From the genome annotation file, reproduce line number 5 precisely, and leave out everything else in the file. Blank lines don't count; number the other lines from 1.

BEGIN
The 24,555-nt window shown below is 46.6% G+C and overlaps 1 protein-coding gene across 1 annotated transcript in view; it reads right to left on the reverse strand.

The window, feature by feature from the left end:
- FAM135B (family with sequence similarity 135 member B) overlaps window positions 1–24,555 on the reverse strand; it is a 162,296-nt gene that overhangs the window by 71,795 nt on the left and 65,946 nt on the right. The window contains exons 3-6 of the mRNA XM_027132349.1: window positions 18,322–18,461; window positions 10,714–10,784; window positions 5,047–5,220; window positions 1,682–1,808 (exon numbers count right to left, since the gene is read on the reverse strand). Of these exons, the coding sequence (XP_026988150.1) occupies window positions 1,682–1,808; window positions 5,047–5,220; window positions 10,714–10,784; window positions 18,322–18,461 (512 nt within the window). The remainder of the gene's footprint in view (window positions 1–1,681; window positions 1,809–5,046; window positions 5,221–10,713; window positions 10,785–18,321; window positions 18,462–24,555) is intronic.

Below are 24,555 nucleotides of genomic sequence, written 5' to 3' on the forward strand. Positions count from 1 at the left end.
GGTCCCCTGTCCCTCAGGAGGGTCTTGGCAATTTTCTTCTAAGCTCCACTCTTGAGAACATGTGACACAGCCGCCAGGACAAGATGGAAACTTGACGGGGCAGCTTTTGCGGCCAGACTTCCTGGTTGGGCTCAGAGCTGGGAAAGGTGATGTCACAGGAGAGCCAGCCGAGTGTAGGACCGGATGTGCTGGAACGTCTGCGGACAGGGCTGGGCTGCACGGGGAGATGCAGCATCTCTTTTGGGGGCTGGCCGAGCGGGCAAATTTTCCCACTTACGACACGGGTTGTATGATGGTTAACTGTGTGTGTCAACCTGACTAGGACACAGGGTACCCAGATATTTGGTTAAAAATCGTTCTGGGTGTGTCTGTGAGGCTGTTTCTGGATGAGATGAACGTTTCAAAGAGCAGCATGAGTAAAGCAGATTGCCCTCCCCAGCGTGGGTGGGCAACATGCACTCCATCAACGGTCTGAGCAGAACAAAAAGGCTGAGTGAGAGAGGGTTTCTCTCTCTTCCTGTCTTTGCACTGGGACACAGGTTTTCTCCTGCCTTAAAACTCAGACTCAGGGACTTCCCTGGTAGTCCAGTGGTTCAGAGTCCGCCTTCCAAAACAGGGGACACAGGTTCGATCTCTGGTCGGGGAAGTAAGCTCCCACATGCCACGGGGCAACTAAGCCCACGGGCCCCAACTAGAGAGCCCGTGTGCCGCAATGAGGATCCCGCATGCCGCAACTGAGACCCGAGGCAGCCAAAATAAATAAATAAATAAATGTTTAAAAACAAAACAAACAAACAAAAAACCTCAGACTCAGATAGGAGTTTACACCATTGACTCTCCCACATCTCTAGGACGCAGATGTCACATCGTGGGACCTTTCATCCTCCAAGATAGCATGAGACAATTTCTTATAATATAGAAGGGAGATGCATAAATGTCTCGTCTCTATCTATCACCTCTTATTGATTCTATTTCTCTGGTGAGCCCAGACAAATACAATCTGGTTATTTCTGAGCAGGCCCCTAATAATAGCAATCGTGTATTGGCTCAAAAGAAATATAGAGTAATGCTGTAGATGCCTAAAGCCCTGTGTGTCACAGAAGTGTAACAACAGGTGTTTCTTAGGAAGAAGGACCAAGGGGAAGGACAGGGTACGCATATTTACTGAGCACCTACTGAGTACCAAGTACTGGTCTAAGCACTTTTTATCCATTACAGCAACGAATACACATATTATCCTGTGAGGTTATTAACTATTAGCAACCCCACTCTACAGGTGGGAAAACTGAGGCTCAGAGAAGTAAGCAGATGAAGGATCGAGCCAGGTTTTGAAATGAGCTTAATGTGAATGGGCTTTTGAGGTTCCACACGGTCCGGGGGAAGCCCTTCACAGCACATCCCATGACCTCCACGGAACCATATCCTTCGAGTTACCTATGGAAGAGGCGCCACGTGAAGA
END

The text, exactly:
GGTCCCCTGTCCCTCAGGAGGGTCTTGGCAATTTTCTTCTAAGCTCCACTCTTGAGAACATGTGACACAGCCGCCAGGACAAGATGGAAACTTGACGGGGCAGCTTTTGCGGCCAGACTTCCTGGTTGGGCTCAGAGCTGGGAAAGGTGATGTCACAGGAGAGCCAGCCGAGTGTAGGACCGGATGTGCTGGAACGTCTGCGGACAGGGCTGGGCTGCACGGGGAGATGCAGCATCTCTTTTGGGGGCTGGCCGAGCGGGCAAATTTTCCCACTTACGACACGGGTTGTATGATGGTTAACTGTGTGTGTCAACCTGACTAGGACACAGGGTACCCAGATATTTGGTTAAAAATCGTTCTGGGTGTGTCTGTGAGGCTGTTTCTGGATGAGATGAACGTTTCAAAGAGCAGCATGAGTAAAGCAGATTGCCCTCCCCAGCGTGGGTGGGCAACATGCACTCCATCAACGGTCTGAGCAGAACAAAAAGGCTGAGTGAGAGAGGGTTTCTCTCTCTTCCTGTCTTTGCACTGGGACACAGGTTTTCTCCTGCCTTAAAACTCAGACTCAGGGACTTCCCTGGTAGTCCAGTGGTTCAGAGTCCGCCTTCCAAAACAGGGGACACAGGTTCGATCTCTGGTCGGGGAAGTAAGCTCCCACATGCCACGGGGCAACTAAGCCCACGGGCCCCAACTAGAGAGCCCGTGTGCCGCAATGAGGATCCCGCATGCCGCAACTGAGACCCGAGGCAGCCAAAATAAATAAATAAATAAATGTTTAAAAACAAAACAAACAAACAAAAAACCTCAGACTCAGATAGGAGTTTACACCATTGACTCTCCCACATCTCTAGGACGCAGATGTCACATCGTGGGACCTTTCATCCTCCAAGATAGCATGAGACAATTTCTTATAATATAGAAGGGAGATGCATAAATGTCTCGTCTCTATCTATCACCTCTTATTGATTCTATTTCTCTGGTGAGCCCAGACAAATACAATCTGGTTATTTCTGAGCAGGCCCCTAATAATAGCAATCGTGTATTGGCTCAAAAGAAATATAGAGTAATGCTGTAGATGCCTAAAGCCCTGTGTGTCACAGAAGTGTAACAACAGGTGTTTCTTAGGAAGAAGGACCAAGGGGAAGGACAGGGTACGCATATTTACTGAGCACCTACTGAGTACCAAGTACTGGTCTAAGCACTTTTTATCCATTACAGCAACGAATACACATATTATCCTGTGAGGTTATTAACTATTAGCAACCCCACTCTACAGGTGGGAAAACTGAGGCTCAGAGAAGTAAGCAGATGAAGGATCGAGCCAGGTTTTGAAATGAGCTTAATGTGAATGGGCTTTTGAGGTTCCACACGGTCCGGGGGAAGCCCTTCACAGCACATCCCATGACCTCCACGGAACCATATCCTTCGAGTTACCTATGGAAGAGGCGCCACGTGAAGA